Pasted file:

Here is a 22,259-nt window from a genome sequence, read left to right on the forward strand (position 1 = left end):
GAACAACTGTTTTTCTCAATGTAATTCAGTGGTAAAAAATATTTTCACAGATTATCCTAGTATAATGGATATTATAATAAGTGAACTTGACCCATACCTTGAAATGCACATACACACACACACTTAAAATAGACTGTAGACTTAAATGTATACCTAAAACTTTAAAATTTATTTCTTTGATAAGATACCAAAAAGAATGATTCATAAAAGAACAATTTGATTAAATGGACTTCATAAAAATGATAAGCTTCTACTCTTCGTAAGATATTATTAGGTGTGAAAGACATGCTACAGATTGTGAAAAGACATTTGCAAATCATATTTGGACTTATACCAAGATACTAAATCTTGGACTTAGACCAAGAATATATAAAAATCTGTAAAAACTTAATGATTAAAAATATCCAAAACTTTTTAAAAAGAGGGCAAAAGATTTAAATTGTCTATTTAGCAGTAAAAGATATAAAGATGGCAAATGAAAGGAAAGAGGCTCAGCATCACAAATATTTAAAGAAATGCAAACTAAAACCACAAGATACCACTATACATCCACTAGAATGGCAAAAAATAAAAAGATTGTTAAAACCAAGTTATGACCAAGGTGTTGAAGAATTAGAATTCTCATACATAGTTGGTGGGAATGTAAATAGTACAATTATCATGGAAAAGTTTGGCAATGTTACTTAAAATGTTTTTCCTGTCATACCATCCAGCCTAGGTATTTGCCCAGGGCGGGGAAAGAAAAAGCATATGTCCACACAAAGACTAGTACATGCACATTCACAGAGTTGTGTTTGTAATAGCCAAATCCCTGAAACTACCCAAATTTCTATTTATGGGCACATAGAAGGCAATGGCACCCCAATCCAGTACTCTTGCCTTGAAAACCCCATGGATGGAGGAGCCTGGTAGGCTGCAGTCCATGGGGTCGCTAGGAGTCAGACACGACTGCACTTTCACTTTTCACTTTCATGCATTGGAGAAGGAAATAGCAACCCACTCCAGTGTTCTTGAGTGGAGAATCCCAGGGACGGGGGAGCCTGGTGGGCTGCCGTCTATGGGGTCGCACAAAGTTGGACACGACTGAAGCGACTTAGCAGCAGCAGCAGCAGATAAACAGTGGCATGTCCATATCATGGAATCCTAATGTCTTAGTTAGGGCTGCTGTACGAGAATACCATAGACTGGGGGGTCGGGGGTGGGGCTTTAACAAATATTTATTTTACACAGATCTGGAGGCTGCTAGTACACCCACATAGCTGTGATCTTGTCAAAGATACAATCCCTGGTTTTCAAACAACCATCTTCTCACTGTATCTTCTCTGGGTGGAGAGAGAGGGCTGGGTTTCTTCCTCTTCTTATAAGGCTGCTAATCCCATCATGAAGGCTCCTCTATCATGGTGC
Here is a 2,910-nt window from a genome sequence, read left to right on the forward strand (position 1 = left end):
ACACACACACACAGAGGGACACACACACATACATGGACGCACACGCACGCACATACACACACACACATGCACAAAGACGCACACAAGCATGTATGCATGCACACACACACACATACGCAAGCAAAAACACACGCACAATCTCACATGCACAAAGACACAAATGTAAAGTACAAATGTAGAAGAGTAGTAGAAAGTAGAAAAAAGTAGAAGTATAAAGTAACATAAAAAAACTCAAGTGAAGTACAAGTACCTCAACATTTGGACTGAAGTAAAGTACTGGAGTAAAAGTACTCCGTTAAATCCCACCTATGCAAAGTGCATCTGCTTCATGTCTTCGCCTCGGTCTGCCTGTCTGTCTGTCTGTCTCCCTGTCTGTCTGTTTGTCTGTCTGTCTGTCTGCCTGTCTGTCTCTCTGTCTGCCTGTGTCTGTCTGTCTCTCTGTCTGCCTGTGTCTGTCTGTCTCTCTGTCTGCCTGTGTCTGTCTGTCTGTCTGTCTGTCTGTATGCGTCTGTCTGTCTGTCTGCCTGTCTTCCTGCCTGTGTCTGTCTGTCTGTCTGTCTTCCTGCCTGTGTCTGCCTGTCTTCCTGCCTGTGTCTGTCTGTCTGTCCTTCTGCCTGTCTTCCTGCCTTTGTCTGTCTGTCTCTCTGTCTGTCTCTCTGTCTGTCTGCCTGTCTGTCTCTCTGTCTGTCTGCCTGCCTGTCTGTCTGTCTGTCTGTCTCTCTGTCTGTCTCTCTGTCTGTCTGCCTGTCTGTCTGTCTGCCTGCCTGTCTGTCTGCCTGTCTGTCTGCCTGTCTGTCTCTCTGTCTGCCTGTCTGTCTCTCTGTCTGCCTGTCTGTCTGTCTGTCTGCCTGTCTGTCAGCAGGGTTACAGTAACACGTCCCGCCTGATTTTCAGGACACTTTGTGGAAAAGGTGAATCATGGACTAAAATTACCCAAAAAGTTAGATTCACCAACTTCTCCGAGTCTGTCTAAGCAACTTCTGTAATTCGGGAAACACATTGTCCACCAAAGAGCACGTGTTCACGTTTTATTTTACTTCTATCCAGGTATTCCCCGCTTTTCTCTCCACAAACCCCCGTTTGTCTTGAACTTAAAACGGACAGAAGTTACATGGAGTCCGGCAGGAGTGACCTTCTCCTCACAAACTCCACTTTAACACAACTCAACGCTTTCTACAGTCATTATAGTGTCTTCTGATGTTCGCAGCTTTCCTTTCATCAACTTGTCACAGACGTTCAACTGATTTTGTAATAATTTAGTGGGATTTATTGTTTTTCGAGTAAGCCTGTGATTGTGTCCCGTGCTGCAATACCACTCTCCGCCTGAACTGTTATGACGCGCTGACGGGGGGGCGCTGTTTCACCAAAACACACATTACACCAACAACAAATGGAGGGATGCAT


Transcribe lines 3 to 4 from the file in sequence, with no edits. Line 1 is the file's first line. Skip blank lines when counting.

Here is a 2,910-nt window from a genome sequence, read left to right on the forward strand (position 1 = left end):
ACACACACACACAGAGGGACACACACACATACATGGACGCACACGCACGCACATACACACACACACATGCACAAAGACGCACACAAGCATGTATGCATGCACACACACACACATACGCAAGCAAAAACACACGCACAATCTCACATGCACAAAGACACAAATGTAAAGTACAAATGTAGAAGAGTAGTAGAAAGTAGAAAAAAGTAGAAGTATAAAGTAACATAAAAAAACTCAAGTGAAGTACAAGTACCTCAACATTTGGACTGAAGTAAAGTACTGGAGTAAAAGTACTCCGTTAAATCCCACCTATGCAAAGTGCATCTGCTTCATGTCTTCGCCTCGGTCTGCCTGTCTGTCTGTCTGTCTCCCTGTCTGTCTGTTTGTCTGTCTGTCTGTCTGCCTGTCTGTCTCTCTGTCTGCCTGTGTCTGTCTGTCTCTCTGTCTGCCTGTGTCTGTCTGTCTCTCTGTCTGCCTGTGTCTGTCTGTCTGTCTGTCTGTCTGTATGCGTCTGTCTGTCTGTCTGCCTGTCTTCCTGCCTGTGTCTGTCTGTCTGTCTGTCTTCCTGCCTGTGTCTGCCTGTCTTCCTGCCTGTGTCTGTCTGTCTGTCCTTCTGCCTGTCTTCCTGCCTTTGTCTGTCTGTCTCTCTGTCTGTCTCTCTGTCTGTCTGCCTGTCTGTCTCTCTGTCTGTCTGCCTGCCTGTCTGTCTGTCTGTCTGTCTCTCTGTCTGTCTCTCTGTCTGTCTGCCTGTCTGTCTGTCTGCCTGCCTGTCTGTCTGCCTGTCTGTCTGCCTGTCTGTCTCTCTGTCTGCCTGTCTGTCTCTCTGTCTGCCTGTCTGTCTGTCTGTCTGCCTGTCTGTCAGCAGGGTTACAGTAACACGTCCCGCCTGATTTTCAGGACACTTTGTGGAAAAGGTGAATCATGGACTAAAATTACCCAAAAAGTTAGATTCACCAACTTCTCCGAGTCTGTCTAAGCAACTTCTGTAATTCGGGAAACACATTGTCCACCAAAGAGCACGTGTTCACGTTTTATTTTACTTCTATCCAGGTATTCCCCGCTTTTCTCTCCACAAACCCCCGTTTGTCTTGAACTTAAAACGGACAGAAGTTACATGGAGTCCGGCAGGAGTGACCTTCTCCTCACAAACTCCACTTTAACACAACTCAACGCTTTCTACAGTCATTATAGTGTCTTCTGATGTTCGCAGCTTTCCTTTCATCAACTTGTCACAGACGTTCAACTGATTTTGTAATAATTTAGTGGGATTTATTGTTTTTCGAGTAAGCCTGTGATTGTGTCCCGTGCTGCAATACCACTCTCCGCCTGAACTGTTATGACGCGCTGACGGGGGGGCGCTGTTTCACCAAAACACACATTACACCAACAACAAATGGAGGGATGCAT